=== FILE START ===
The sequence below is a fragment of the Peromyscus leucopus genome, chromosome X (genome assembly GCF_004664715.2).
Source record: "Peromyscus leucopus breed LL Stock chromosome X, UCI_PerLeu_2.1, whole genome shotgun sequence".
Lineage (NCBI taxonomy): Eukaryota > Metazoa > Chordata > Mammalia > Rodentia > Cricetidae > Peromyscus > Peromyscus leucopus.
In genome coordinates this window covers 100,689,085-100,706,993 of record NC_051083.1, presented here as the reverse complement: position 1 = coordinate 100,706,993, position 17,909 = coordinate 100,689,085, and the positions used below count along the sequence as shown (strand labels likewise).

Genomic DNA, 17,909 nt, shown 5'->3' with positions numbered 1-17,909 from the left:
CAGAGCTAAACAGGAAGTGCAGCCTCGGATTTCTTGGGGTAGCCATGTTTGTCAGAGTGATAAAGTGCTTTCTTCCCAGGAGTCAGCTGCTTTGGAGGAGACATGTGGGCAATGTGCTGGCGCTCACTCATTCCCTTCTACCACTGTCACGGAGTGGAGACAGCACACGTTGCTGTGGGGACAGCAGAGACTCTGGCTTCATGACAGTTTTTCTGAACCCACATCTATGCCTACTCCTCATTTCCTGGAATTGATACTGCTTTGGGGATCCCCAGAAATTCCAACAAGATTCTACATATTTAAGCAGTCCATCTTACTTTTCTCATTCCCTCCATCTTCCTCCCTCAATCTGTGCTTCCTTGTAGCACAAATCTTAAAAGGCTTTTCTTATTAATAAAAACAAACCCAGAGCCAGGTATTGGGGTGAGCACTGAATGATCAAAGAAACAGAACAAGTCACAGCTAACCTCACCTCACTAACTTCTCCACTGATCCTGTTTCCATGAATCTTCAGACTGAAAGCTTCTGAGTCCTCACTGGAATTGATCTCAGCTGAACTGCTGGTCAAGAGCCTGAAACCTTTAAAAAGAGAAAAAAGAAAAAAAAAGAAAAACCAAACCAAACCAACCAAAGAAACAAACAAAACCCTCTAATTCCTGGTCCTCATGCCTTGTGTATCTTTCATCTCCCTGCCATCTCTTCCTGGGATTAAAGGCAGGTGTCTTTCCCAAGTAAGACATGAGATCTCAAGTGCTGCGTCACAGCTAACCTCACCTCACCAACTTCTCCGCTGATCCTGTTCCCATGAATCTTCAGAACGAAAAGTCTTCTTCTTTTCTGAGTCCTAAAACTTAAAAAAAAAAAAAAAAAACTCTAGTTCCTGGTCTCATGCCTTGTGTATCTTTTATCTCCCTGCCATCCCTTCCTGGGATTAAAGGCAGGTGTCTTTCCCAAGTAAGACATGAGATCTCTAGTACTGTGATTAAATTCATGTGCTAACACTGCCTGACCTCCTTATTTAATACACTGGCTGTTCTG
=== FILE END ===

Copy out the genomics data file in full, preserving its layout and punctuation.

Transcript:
The sequence below is a fragment of the Peromyscus leucopus genome, chromosome X (genome assembly GCF_004664715.2).
Source record: "Peromyscus leucopus breed LL Stock chromosome X, UCI_PerLeu_2.1, whole genome shotgun sequence".
Lineage (NCBI taxonomy): Eukaryota > Metazoa > Chordata > Mammalia > Rodentia > Cricetidae > Peromyscus > Peromyscus leucopus.
In genome coordinates this window covers 100,689,085-100,706,993 of record NC_051083.1, presented here as the reverse complement: position 1 = coordinate 100,706,993, position 17,909 = coordinate 100,689,085, and the positions used below count along the sequence as shown (strand labels likewise).

Genomic DNA, 17,909 nt, shown 5'->3' with positions numbered 1-17,909 from the left:
CAGAGCTAAACAGGAAGTGCAGCCTCGGATTTCTTGGGGTAGCCATGTTTGTCAGAGTGATAAAGTGCTTTCTTCCCAGGAGTCAGCTGCTTTGGAGGAGACATGTGGGCAATGTGCTGGCGCTCACTCATTCCCTTCTACCACTGTCACGGAGTGGAGACAGCACACGTTGCTGTGGGGACAGCAGAGACTCTGGCTTCATGACAGTTTTTCTGAACCCACATCTATGCCTACTCCTCATTTCCTGGAATTGATACTGCTTTGGGGATCCCCAGAAATTCCAACAAGATTCTACATATTTAAGCAGTCCATCTTACTTTTCTCATTCCCTCCATCTTCCTCCCTCAATCTGTGCTTCCTTGTAGCACAAATCTTAAAAGGCTTTTCTTATTAATAAAAACAAACCCAGAGCCAGGTATTGGGGTGAGCACTGAATGATCAAAGAAACAGAACAAGTCACAGCTAACCTCACCTCACTAACTTCTCCACTGATCCTGTTTCCATGAATCTTCAGACTGAAAGCTTCTGAGTCCTCACTGGAATTGATCTCAGCTGAACTGCTGGTCAAGAGCCTGAAACCTTTAAAAAGAGAAAAAAGAAAAAAAAAGAAAAACCAAACCAAACCAACCAAAGAAACAAACAAAACCCTCTAATTCCTGGTCCTCATGCCTTGTGTATCTTTCATCTCCCTGCCATCTCTTCCTGGGATTAAAGGCAGGTGTCTTTCCCAAGTAAGACATGAGATCTCAAGTGCTGCGTCACAGCTAACCTCACCTCACCAACTTCTCCGCTGATCCTGTTCCCATGAATCTTCAGAACGAAAAGTCTTCTTCTTTTCTGAGTCCTAAAACTTAAAAAAAAAAAAAAAAAACTCTAGTTCCTGGTCTCATGCCTTGTGTATCTTTTATCTCCCTGCCATCCCTTCCTGGGATTAAAGGCAGGTGTCTTTCCCAAGTAAGACATGAGATCTCTAGTACTGTGATTAAATTCATGTGCTAACACTGCCTGACCTCCTTATTTAATACACTGGCTGTTCTG